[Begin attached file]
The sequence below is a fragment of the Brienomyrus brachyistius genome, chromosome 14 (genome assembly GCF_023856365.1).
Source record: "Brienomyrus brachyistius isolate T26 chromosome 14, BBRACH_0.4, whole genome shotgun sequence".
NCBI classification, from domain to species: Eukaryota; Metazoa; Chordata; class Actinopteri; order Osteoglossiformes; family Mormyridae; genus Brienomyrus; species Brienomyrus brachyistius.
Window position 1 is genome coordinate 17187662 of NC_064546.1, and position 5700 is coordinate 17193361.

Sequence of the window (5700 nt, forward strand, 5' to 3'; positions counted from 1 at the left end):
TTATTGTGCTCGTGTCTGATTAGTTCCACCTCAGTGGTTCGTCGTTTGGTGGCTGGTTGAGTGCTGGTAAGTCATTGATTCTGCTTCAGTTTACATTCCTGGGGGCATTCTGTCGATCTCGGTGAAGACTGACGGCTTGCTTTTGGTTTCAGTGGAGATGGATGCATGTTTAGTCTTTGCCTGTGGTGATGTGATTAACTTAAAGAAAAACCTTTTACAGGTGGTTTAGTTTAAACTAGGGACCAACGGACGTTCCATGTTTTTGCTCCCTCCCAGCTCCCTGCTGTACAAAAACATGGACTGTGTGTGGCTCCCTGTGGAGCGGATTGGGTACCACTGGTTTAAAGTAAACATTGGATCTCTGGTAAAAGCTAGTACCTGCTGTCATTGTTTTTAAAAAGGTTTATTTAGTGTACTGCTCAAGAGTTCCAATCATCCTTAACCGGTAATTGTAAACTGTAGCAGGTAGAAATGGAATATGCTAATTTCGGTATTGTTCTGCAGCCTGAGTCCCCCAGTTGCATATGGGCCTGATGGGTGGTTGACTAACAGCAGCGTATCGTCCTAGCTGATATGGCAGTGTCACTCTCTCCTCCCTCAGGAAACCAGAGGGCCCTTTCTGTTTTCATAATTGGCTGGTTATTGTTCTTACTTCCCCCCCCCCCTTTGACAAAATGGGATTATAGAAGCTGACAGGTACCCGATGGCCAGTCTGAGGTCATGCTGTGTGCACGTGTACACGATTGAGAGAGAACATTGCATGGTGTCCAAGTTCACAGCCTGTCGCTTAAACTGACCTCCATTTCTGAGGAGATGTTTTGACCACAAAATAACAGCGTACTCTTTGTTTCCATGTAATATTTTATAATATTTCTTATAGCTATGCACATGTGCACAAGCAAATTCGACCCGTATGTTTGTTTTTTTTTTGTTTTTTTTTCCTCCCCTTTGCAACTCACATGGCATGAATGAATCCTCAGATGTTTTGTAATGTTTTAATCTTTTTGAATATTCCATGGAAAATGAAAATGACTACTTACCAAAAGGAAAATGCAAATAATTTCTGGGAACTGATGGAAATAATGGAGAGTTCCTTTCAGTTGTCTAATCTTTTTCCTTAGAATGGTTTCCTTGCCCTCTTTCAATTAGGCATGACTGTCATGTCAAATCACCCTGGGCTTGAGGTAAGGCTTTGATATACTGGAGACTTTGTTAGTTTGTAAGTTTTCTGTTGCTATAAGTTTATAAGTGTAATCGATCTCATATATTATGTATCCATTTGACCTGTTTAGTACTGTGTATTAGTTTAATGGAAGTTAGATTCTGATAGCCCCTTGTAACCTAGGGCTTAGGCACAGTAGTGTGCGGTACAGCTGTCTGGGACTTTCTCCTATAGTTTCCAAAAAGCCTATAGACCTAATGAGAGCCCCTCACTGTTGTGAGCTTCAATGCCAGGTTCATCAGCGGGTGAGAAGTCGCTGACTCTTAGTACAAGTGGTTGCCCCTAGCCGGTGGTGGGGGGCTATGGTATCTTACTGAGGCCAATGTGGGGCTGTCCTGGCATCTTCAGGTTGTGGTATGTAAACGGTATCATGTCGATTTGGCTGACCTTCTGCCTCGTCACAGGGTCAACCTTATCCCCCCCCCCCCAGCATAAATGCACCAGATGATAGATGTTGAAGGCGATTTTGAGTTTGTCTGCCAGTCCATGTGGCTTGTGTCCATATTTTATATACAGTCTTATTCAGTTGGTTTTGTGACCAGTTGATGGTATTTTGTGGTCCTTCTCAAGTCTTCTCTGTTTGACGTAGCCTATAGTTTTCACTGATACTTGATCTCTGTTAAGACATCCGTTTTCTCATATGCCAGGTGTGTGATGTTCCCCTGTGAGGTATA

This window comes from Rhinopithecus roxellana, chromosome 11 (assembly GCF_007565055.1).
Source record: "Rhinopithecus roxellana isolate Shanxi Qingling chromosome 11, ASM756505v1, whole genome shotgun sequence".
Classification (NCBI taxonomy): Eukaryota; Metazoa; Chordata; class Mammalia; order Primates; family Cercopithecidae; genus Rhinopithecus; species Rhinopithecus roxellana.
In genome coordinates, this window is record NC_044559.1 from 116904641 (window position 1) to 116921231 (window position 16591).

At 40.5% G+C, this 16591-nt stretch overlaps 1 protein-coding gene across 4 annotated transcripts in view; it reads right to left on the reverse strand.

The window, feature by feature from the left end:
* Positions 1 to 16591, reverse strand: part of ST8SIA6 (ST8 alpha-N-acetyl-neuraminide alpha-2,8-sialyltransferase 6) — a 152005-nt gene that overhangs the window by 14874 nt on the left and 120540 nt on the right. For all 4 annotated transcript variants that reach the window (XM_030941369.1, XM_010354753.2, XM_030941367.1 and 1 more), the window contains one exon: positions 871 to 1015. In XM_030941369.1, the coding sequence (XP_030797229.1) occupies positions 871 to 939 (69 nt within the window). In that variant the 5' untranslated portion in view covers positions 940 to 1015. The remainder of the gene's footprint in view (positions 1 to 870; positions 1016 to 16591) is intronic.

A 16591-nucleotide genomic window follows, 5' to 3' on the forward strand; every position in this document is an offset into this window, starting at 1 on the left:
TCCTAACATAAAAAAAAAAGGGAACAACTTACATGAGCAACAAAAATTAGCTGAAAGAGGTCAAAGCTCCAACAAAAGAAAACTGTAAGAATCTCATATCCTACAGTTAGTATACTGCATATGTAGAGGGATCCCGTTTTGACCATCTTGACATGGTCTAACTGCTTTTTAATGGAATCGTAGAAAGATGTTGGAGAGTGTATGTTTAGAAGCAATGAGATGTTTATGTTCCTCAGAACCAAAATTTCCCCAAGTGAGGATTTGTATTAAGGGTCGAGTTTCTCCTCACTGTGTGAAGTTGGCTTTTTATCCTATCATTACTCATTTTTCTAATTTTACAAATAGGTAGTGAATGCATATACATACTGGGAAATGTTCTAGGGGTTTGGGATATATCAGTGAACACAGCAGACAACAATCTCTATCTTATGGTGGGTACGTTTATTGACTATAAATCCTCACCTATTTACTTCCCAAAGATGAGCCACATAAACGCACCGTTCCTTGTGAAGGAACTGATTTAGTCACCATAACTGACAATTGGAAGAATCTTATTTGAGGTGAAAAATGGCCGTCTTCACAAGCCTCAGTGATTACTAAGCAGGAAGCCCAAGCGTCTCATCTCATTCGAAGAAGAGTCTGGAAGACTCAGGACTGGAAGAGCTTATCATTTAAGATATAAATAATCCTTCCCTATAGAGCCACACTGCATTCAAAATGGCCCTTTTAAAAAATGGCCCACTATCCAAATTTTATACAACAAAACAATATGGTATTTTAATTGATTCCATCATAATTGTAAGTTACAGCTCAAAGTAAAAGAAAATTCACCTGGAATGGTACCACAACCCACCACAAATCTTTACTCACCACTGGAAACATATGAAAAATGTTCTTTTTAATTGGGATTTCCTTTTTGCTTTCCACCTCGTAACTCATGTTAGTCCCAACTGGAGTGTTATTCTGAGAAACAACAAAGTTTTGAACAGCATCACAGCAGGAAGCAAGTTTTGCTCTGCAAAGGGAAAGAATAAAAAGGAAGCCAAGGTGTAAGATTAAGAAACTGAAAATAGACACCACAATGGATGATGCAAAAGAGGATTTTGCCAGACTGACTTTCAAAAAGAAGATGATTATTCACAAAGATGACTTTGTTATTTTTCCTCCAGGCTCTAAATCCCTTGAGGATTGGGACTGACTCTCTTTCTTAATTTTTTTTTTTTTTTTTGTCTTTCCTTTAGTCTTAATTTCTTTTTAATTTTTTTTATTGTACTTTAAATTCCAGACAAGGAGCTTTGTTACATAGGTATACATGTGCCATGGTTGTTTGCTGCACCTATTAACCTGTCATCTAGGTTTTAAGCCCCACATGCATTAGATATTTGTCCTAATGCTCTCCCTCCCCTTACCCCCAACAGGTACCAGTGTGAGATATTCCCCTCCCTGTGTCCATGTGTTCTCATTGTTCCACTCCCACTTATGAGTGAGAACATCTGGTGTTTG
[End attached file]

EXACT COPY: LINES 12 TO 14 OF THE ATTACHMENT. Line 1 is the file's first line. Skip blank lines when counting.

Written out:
The window, feature by feature from the left end:
* Positions 1 to 16591, reverse strand: part of ST8SIA6 (ST8 alpha-N-acetyl-neuraminide alpha-2,8-sialyltransferase 6) — a 152005-nt gene that overhangs the window by 14874 nt on the left and 120540 nt on the right. For all 4 annotated transcript variants that reach the window (XM_030941369.1, XM_010354753.2, XM_030941367.1 and 1 more), the window contains one exon: positions 871 to 1015. In XM_030941369.1, the coding sequence (XP_030797229.1) occupies positions 871 to 939 (69 nt within the window). In that variant the 5' untranslated portion in view covers positions 940 to 1015. The remainder of the gene's footprint in view (positions 1 to 870; positions 1016 to 16591) is intronic.

A 16591-nucleotide genomic window follows, 5' to 3' on the forward strand; every position in this document is an offset into this window, starting at 1 on the left: